Did I Really Say That?


My guess is that we’ve all experienced a case of this before.  You’re in a meeting with one of your managers or team members and you’re discussing with them a need for change.  The meeting appeared to go well with no red flags and you felt accomplished that all was communicated clearly.  Later, you hear them talking to their team or another team member about what you said and as they are talking you think, “Did I really say that?”  “How did they come up with that interpretation?”  “That’s not at all what I said!”  Welcome to the world of filters and selective listening.  This is something we all do.  Sometimes it’s completely harmless.

How about this scenario? – Your spouse or your child is talking and your mind is focused somewhere else, maybe it’s still wrapped up in business from the day, so you nod and grunt as they talk until they stop.  Then comes, “Well, what do you think?”  Now, you freeze!  You haven’t heard a word they’ve said, but not giving an answer is out of the question.  Here’s my go-to response – “Honey, I think you are right”.  (The prior example was all fictional and never really occurred.)  ; )

In business, this is not going to work.  When we don’t listen well, or hear through our own filters, it can harm our communication and the ability to get things done.  When we choose to hear what, we want, and we don’t confirm what is said, we only set ourselves up for problems.  There’s a simple strategy to solving this problem and it’s called “Active Listening”.  If you learn to practice this technique I assure you that miscommunication involving yourself will drop to nearly nothing.  Here is how it works.  If you follow these few points it will make a major difference:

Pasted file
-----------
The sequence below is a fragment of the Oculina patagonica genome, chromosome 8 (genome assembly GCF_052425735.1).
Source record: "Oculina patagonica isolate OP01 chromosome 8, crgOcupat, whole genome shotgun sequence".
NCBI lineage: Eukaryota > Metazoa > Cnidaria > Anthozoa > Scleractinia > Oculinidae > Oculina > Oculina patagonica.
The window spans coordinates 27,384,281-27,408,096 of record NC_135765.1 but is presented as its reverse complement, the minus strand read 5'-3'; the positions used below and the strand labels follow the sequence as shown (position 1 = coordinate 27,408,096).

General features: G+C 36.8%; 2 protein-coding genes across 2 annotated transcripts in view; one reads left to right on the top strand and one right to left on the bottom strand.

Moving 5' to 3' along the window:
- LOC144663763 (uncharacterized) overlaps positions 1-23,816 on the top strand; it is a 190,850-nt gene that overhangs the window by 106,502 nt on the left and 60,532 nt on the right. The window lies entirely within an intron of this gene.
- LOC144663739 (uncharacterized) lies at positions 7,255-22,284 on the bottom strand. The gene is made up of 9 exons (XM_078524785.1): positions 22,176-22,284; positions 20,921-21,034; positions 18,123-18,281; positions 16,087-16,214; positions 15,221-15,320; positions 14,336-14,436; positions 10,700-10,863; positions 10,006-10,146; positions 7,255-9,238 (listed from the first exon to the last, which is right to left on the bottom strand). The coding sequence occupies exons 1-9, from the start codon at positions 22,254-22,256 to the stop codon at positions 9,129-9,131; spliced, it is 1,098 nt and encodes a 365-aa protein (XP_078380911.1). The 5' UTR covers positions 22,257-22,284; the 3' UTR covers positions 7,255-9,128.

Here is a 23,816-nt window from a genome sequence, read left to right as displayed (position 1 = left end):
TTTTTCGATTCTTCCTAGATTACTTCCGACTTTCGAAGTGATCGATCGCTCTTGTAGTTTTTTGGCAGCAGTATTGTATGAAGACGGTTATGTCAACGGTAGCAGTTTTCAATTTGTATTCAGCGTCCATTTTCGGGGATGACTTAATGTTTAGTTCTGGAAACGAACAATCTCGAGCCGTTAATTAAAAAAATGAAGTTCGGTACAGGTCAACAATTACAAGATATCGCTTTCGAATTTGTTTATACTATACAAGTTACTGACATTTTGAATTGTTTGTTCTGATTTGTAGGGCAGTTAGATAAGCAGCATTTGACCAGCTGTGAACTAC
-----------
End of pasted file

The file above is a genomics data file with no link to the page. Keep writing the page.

1. Acknowledge the person speaking. Make good eye contact.  Nod your head when you’re in agreement.  Your non-verbal cues should be clear as to what you are hearing, giving no mixed messages.
  2. Practice reflective listening – Phrases like “What I am hearing is” or “Sounds like you are saying” are a couple of ways to do this.
  3. If any confusion still exists please clarify and ask questions. “What do you mean when you say?” or “Is this what you mean?”
  4. Assuming is your enemy and I know we’ve, all heard what to A-S-S-U-M-E means. Don’t forget it.

So, I say give it a shot.   These are points that I try to coach to whenever possible to make sure communication is improved and there are not problems created by simple listening mistakes.  It is an easy fix to practice these steps, but it will ensure you are a much better communicator and a great listener.  If there is one skill out there that the world can use a lot more of – it’s listening.  So, avoid that moment when you look at yourself and say “Did I really say that?”

Wishing you great growth.


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